“Dragut was superior to Barbarossa. A living chart of the Mediterranean, he combined science with audacity. There was not a creek unknown to him, not a channel that he had not sailed. Ingenious in devising ways and means, when all around him despaired, he excelled above all in escaping by unexpected methods from situations of great peril. An incomparable pilot, he had no equal in sea warfare except the Chevalier Romegas. On land he was skilful enough to be with the finest generals of Charles V and Philip II. He had known the hardship of captivity and he showed himself humane to his own captives. Under every aspect he was a character. No one was more worthy than he to bear the title of King.”

Admiral Jurien de la Graviere of France (1812 – 1892),
as quored in “Malta 1565, by Tim Pickles”


Cerbe Piri Reis


When Turgut Reis was the Master of the Seas, once, he was greasing his seven or eight pieces of ships at the Island of Djerba and at the Port of Qantara. So it happened that the Captain of the Infidels, Dzagala [His family was the famous renegade dynasty of the Visconte di Cigala, the Istanbul Quarter of Cagaloglu is named after them, YC] and the Admiral of Venice came with hundred and fifty vessels that way and laid siege to the narrows.

And thus Turgut was beset.

They sat in satisfaction, saying “All is made. Once his stores are used up we will have him and his ships.”

They even despatched a note to Genoa and wrote “Dragut, the Master of the Seas, who has put our household on fire and who has demolished our property – he and his ships are all now ours.”

And many a high born hurried towards Djerba saying “Let us fit up a ship and let us watch.”

And Master Turgut relied in God. By His mystery there happened to be a river – a river shedding into the sea and with just enough draught that a pinnace may walk on it. Immediately he put his privates and some slaves on cutting a road. He cut about two miles and passed over his ships to the open sea.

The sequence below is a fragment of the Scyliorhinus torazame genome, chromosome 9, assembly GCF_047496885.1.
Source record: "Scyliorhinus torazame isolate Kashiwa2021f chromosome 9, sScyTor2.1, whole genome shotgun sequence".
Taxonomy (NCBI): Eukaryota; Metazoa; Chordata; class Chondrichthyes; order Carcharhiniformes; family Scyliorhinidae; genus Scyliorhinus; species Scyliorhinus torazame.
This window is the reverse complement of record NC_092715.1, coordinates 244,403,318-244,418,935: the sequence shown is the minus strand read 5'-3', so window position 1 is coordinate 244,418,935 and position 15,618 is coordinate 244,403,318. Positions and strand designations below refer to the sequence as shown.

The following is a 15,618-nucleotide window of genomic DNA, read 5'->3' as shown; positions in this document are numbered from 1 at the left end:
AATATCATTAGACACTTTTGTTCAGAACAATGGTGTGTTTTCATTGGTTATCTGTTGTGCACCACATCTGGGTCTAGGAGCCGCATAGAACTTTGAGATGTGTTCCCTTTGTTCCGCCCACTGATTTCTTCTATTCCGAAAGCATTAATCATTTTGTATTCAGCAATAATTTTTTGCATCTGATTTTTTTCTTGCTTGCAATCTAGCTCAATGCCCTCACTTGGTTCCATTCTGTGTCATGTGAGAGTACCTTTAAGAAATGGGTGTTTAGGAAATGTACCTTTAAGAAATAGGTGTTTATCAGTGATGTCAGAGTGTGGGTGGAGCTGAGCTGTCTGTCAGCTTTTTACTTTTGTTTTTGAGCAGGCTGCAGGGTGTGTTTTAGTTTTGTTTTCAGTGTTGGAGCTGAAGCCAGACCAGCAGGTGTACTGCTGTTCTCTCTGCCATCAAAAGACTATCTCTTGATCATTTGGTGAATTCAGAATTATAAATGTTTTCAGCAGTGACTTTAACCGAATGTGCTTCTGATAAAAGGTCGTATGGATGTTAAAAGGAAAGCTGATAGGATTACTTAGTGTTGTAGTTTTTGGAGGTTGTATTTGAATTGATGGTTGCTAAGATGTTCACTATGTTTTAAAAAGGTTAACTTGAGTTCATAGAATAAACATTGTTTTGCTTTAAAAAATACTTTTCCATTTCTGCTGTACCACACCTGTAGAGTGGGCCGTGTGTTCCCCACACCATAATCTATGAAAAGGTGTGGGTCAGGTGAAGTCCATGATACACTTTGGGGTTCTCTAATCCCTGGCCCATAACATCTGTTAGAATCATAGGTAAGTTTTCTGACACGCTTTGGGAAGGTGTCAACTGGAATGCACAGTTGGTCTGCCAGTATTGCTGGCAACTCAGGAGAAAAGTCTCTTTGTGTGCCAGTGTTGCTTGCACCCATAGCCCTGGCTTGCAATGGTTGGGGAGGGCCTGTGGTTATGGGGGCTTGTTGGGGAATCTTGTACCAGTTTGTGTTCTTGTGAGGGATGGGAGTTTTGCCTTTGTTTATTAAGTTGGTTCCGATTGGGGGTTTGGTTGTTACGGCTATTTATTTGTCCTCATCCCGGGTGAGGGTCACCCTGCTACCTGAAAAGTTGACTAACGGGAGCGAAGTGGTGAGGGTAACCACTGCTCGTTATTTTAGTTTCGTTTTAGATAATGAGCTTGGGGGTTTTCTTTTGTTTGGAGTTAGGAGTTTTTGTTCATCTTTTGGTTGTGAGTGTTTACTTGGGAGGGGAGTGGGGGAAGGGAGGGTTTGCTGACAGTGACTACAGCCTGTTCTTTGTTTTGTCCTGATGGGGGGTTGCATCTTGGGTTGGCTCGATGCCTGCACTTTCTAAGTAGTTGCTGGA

And, he left a pitched tent at the shores. Whenever the Infidels saw the tent they would imagine Dragut in it. Alas, sixty miles away the Master was in a harbour and greasing the rest of his fleet.

And then he sailed out.

On his way he happened to meet those high born, he attacked and took them all.

As of then the Infidels used to say “No doubt that Dragut has witchcraft. He can make ships walk on hard.” And they keep wondering.

From Katip Çelebi, also known as Hadzi Qalfa, Tuhfetül Kibar fi Efsaril Bihar, Tercüman 1001 Temel Eser, İstanbul 1980, Published by late Orhan Şaik Gökyay

Portrait of Turgut Reis in his youth as “Dragut, Corsaro di Barberia” (Dragut, Corsair of the Barbary Coast). Oil on canvas by Feyhaman Duran (1886-1970), 1948, 81 cm x 63 cm, Istanbul Naval Museum painting Collection, DB:1082


The lamentations of his victims roused Doria, who had the good fortune to surprise the Corsair as he was greasing his keels in the strait behind Jerba.

This strait was virtually a cul-de-sac.

Between the island and the great lake that lay behind it, the sea had worn a narrow channel on the northern side, through which light vessels could pass, with care ; but to go out of the lake by the southern side involved a voyage over what was little better than a bog, and no one ever thought of the attempt.

Doria saw he had his enemy in a trap, and was in no hurry to venture in among the shoals and narrows of the strait.

He sent joyous messages to Europe, announcing his triumph, and cautiously, as was his habit, awaited events.

Dragut, for his part, dared not push out against a vastly superior force; his only chance was a ruse.

Accordingly, putting a bold face on the matter, he manned a small earthwork with cannon, and played upon the enemy, with little or no actual injury, beyond the all-important effect of making Doria hesitate still more.

Meanwhile, in the night, while his little battery is perplexing the foe, all is prepared at the southern extremity of the strait. Summoning a couple of thousand field labourers, he sets them to work; here a small canal is dug — there rollers come into play; and in a few hours his small fleet is safely transported to the open water on the south side of the island.

Calling off his men from the illusive battery, the Corsair is off for the Archipelago. By good luck he picks up a fine galley on the way, which was conveying news of the reinforcements coming to Doria.

The old Genoese admiral never gets the message. He is rubbing his eyes in sore amazement, wondering what had happened to the imprisoned fleet.

Never was admiral more cruelly cheated, never did Doria curse the nimble Corsair with greater vehemence or better cause.

From: Stanley Lane-Poole, The Barbary Corsairs, London 1984, Darf Publishers Ltd